Later that evening, after I'd remade the bed from the sheets I'd carefully tied together to lower me to my escape, another doctor came to see me (someone more senior). The doctor wanted to explain that behind the scenes a number of discussions had been going on (at various levels) to try to get things sorted, but a few issues were making it quite complicated: It's hard for the different specialties to fully appreciate my medical history; the particular infection I had, when combined with my recent run-in with C. Diff, meant that there wasn't really any good options for oral antibiotics; and communication and organisation can be tricky when different hospitals and departments are involved. That all meant that I might need to push a bit to get things done in a timely fashion.

The Orthopedic Surgeon

The next day, the hospital arranged transport for me to see the orthopedic surgeon. Due to the transport being arranged at the last minute, I had to go and return by taxi. Fortunately, that meant I didn't need to rely on the normal hospital transport, which is infamous for its waiting times, and that a member of the medical staff would need to go with me, as only they are allowed to take my medical notes. Whilst that may seem like a waste of NHS resources, if you ever saw the size of my medical notes, you'd soon realise that it takes someone that is both fit and healthy just to lift them!

Surprisingly, we had only been sat in the waiting area for a few minutes, before we were called in to see the orthopedic surgeon. Once again, I found myself discussing my big toes, and much like with all of the prior discussions, they didn't seem to be of much concern, as the orthopedic surgeon recommended that I was discharged on oral antibiotics, and I had another appointment in a month or so to decide what exactly was next. That recommendation was at the opposite end of the scale to what the senior doctor (consultant) had said would be best the previous evening. I had tried to explain that to the orthopedic surgeon, but I probably could have done so much more clearly, if I'm honest; I was just a bit taken aback by the difference in opinions.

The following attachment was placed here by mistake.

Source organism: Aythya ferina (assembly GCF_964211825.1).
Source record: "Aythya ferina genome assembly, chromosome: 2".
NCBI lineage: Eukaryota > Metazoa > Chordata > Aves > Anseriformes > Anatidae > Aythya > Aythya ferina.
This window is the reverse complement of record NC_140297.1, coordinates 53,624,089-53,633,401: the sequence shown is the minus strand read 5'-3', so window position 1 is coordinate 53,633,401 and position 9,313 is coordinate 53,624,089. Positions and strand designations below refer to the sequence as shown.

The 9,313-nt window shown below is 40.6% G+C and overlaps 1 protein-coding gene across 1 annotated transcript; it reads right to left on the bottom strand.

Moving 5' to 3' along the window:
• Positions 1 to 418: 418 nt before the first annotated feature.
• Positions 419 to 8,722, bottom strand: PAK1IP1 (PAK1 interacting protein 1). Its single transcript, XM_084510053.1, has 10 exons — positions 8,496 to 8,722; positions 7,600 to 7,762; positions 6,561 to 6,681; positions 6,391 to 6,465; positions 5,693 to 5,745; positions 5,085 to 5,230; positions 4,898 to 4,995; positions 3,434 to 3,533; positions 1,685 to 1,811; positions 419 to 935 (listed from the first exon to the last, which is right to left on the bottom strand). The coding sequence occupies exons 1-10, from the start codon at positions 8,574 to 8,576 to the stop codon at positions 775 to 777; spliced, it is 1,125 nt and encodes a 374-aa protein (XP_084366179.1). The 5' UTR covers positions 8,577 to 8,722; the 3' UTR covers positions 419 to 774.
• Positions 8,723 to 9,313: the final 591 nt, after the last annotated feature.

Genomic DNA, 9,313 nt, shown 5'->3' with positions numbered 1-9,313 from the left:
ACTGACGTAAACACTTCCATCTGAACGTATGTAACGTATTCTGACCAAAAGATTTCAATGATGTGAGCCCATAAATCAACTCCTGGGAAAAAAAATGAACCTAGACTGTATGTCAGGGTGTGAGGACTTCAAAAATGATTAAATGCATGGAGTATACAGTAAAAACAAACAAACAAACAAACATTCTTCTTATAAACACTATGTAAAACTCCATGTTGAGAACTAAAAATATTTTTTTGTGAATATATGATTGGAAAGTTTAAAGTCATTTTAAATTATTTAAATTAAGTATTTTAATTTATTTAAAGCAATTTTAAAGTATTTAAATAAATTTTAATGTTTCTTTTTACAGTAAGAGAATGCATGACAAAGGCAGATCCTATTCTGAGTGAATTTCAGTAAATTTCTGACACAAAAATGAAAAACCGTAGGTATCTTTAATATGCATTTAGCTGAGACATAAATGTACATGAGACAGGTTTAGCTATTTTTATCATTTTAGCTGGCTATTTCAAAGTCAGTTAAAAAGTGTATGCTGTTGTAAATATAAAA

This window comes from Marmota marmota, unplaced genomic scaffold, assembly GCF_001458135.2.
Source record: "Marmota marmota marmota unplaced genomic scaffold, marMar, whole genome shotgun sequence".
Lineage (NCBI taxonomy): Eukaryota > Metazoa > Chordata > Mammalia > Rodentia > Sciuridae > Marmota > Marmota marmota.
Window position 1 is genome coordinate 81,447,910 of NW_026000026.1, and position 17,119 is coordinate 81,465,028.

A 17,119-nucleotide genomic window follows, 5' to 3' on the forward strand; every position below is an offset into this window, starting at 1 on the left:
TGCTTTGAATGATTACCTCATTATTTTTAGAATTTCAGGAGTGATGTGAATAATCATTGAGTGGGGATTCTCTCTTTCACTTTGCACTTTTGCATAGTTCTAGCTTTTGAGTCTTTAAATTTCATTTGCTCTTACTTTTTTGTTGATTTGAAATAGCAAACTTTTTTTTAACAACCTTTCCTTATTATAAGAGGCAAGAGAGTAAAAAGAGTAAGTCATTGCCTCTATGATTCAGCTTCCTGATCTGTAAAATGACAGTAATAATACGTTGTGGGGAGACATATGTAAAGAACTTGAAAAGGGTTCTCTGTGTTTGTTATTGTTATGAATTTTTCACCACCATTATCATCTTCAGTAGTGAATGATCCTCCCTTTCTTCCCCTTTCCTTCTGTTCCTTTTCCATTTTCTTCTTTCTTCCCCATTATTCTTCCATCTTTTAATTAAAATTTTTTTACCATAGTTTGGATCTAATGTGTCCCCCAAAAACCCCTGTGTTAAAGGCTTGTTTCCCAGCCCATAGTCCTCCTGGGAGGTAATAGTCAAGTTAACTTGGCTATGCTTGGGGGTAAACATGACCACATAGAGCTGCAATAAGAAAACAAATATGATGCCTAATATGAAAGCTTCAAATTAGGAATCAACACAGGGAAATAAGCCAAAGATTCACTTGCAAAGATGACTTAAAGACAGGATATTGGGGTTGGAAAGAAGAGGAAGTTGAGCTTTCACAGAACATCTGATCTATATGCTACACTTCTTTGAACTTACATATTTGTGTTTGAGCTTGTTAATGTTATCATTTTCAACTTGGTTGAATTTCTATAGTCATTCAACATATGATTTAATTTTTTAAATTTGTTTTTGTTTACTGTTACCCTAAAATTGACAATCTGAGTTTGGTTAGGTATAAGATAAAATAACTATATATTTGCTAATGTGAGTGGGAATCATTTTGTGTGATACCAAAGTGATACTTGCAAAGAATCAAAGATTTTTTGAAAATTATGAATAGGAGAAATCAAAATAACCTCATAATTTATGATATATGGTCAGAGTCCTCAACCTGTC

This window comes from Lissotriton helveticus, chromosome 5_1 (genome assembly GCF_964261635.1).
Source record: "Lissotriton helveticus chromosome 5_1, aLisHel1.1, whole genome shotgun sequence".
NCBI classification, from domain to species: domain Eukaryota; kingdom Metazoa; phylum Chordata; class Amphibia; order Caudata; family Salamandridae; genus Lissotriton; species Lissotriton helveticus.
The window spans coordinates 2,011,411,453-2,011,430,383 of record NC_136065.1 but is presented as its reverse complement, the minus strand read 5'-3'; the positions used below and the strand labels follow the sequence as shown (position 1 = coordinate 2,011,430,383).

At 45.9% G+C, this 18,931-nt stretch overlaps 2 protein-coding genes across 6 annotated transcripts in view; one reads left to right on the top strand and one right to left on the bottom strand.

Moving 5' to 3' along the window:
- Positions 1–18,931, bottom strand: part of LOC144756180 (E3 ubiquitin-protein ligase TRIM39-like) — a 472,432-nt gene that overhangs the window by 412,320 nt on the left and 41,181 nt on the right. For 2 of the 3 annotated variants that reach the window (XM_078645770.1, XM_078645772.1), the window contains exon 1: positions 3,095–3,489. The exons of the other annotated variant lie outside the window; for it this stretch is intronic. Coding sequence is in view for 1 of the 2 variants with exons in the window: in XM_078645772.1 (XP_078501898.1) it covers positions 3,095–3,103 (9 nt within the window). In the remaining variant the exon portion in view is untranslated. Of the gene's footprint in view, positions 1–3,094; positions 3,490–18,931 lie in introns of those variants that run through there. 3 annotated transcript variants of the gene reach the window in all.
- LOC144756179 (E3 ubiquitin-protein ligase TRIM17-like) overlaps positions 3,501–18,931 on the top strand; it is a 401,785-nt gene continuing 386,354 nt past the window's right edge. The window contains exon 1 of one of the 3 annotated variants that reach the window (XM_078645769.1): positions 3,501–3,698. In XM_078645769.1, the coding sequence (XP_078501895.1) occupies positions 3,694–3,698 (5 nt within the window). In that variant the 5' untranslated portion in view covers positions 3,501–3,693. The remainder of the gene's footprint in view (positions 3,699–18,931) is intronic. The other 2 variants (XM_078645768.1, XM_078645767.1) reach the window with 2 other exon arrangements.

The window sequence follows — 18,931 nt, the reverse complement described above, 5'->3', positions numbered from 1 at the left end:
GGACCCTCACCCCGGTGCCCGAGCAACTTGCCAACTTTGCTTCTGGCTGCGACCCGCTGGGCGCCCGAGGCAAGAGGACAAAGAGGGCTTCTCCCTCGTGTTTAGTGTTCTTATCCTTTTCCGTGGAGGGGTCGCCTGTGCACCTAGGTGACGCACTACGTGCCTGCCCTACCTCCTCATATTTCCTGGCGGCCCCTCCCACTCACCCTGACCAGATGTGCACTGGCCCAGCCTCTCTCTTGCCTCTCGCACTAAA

As you might imagine, I was also kind of between a rock and a hard place, as I had two highly qualified and experienced medical professionals, albeit in very different specialties, recommending quite different treatment plans; I was just the lay person in the middle trying my best to not sound like some kind of crazed hypocondriac - I can't help but think that the orthopedic surgeon would likely say that I was unsuccessful!

As we made our way back in the taxi, I was thinking everything through, and could see how the consultant would likely not be very happy with the plan recommended by the orthopedic surgeon, so given that the nurse that worked with the orthopedic surgeon had given me a phone number that I could use to get in touch, I thought I'd give the nurse a quick call to make sure I'd understand what had been said, and that I'd clearly explained the issues around my medical history etc. As it happened, the nurse was unavailable when I called, so I arranged to call back a bit later, but not long afterwards the nurse actually called me, and we had a quick chat, before the nurse offered to put the orthopedic surgeon on the phone. After a chat with the orthopedic surgeon, where it seemed like I made a much better job of explaining things, another appointment was arranged for after the weekend, so that we could once again discuss what was best.

Foiling my own Escape!

Shortly after talking to the orthopedic surgeon on the phone, one of the doctors came to tell me that my discharge was being arranged, as recommended by the orthopedic surgeon, and that I'd go home on some form of oral antibiotic(s), i.e. a concoction that would hopefully cure the infection and not result in the C. Diff returning. However, after I explained that I'd just spoken to the orthopedic surgeon again, and that I now had another appointment after the weekend, my discharge was cancelled yet again.